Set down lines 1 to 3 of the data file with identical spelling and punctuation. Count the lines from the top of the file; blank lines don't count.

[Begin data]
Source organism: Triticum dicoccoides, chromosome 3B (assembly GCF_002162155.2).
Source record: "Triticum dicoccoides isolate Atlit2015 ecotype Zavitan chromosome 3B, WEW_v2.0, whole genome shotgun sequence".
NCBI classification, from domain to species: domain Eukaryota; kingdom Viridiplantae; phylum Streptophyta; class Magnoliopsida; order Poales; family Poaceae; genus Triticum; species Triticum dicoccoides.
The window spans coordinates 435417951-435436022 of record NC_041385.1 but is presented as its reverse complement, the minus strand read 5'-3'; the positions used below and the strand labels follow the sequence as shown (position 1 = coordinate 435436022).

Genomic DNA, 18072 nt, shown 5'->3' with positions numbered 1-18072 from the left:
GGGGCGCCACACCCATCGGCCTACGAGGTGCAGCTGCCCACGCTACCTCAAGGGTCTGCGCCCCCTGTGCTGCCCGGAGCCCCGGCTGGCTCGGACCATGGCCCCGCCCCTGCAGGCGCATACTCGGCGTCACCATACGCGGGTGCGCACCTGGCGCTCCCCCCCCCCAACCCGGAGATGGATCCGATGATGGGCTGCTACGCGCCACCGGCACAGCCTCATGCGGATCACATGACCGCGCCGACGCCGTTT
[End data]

Source organism: Triticum dicoccoides, chromosome 3B (assembly GCF_002162155.2).
Source record: "Triticum dicoccoides isolate Atlit2015 ecotype Zavitan chromosome 3B, WEW_v2.0, whole genome shotgun sequence".
NCBI classification, from domain to species: domain Eukaryota; kingdom Viridiplantae; phylum Streptophyta; class Magnoliopsida; order Poales; family Poaceae; genus Triticum; species Triticum dicoccoides.